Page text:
Tonsil and adenoid enlargement or infection
Tonsils and adenoid enlargements in children may have intrinsic, unknown or infective origins.
Adenoid and tonsil enlargement may result in blocked breathing passages, and snoring, which may be associated with reduced oxygen delivery to the brain and vital organs. Long term, it may contribute to reduced attention span and learning, bed-wetting, poor growth and weight control, reduced mandibular growth and poor dentition. Recurrent tonsillitis could be associated with sore throats, fevers, poor feeding, antibiotic resistance and absence from school/ work. Adenoid hypertrophy is often worse in children between 2 to 10 years of age. It also predisposes to chronic fluid in the middle ear (glue ear).
Examination in the clinic may include flexible nose endoscopy. X-ray evaluation if child cannot cooperate. Sleep study in complex cases – home or hospital based.
- Watchful waiting only if episodes are isolated, mild and without significant airway obstruction.
- Fever, pain and antibiotic medications
- Day surgery for tonsils removal may be required for chronic airway obstruction, severe or recurrent tonsillitis. Diathermy, radiofrequency and coblation methods are available.
Can be due to tongue tie, oromotor poor coordination, wrong learning of speech, very large tonsils, cleft palate, submucous cleft, soft palate insufficiency/ weakness, disproportionate craniofacial structures, poor lateral pharyngeal wall tone, neurological disorders.(Read More: Hypernasality: Get Rid Of This Speech Problem)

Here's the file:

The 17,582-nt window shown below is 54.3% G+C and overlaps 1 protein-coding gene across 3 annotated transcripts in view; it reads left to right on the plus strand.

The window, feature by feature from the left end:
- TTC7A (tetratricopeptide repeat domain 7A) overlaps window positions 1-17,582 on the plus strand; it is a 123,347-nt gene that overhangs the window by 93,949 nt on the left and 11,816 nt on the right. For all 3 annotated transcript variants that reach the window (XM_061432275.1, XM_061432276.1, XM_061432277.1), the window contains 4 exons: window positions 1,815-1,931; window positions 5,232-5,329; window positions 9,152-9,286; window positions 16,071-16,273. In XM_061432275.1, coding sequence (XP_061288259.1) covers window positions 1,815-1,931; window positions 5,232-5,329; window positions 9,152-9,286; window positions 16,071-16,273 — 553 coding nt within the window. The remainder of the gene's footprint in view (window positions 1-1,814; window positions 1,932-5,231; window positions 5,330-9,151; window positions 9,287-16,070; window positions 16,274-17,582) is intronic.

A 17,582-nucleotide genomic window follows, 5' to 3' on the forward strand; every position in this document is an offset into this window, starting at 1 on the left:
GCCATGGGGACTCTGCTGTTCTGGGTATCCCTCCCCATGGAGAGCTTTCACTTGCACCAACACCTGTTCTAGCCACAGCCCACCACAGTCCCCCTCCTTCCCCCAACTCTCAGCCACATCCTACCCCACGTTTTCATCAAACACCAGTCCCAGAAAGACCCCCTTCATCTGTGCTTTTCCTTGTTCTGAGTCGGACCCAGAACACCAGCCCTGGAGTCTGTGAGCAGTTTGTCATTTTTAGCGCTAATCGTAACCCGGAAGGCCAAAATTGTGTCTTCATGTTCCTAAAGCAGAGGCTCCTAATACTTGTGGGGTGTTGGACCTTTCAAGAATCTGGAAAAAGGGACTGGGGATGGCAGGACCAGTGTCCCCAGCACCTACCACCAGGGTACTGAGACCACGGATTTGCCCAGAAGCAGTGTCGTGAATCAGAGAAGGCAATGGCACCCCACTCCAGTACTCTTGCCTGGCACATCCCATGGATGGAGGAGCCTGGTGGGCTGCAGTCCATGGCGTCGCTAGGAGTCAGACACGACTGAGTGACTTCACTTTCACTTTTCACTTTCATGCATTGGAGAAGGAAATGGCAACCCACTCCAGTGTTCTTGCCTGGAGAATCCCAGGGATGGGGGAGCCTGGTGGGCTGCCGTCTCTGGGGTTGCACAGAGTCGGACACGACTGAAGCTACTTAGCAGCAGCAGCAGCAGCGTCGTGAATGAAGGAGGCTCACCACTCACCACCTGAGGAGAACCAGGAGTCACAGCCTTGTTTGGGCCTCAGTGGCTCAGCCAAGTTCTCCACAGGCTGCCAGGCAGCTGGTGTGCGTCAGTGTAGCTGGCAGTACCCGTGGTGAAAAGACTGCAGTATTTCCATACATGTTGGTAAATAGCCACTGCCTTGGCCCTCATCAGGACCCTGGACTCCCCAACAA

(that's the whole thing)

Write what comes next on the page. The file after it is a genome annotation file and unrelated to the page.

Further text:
- Examination of oral cavity with good headlight
- Flexible nasoendoscopy with patient speaking
- Work with a speech therapist/paediatrician/ plastic surgeon/ dental colleagues for multidisciplinary evaluation
- Tongue tie release if severe
- Work with speech therapy professionals
- Repair of submucous cleft, tonsillectomy, pharyngeal flap, sphincteroplasty as needed
Gastroesophageal Reflux Disease (GERD)
The ring of muscle between the esophagus and stomach is weak or relaxes abnormally. In Gastroesophageal reflux disease (GERD), backflow of the acid and non-acid stomach contents up into the voice box and laryngeal area causes irritation, phlegm and hoarseness in the throat. It is more common in children before the age of 1 year old. In more complex laryngeal and tracheal airway anomalies, it further narrows the airway via inflammation and swelling. Obesity, coughing, vomiting, straining or sudden physical exertion can also increase GERD.
Gastroesophageal reflux disease GERD may not be associated with gastric pain or heartburn sensation. More often, it is just chronic throat irritation worse after meals or sleep, or hoarseness of voice that prompts an evaluation. It also worsens airway swelling in nose, throat and trachea in babies and young children, leading to noisy breathing. Children may have recurrent vomiting, crying, irritability and food refusals at meal times, with poor weight gain. GERD also increases the risk of chronic middle ear fluid and sorethroat.
- Nasolaryngoendoscopy in the clinic
- 24 hour double pH probe
- Barium swallow/ meal
- Evaluation by gastroenterology and swallow specialists
- Esophageal manometry or Pepsin test (for non-acid gastric reflux)
- Avoid bottle feeding lying down or near bed time
- Dietary and lifestyle modification: reduce weight, chocolate, peppermint, fried/ fatty foods
- Medication for reflux
- Refer to gastroenterologist for strangulated hiatal hernia or severe reflux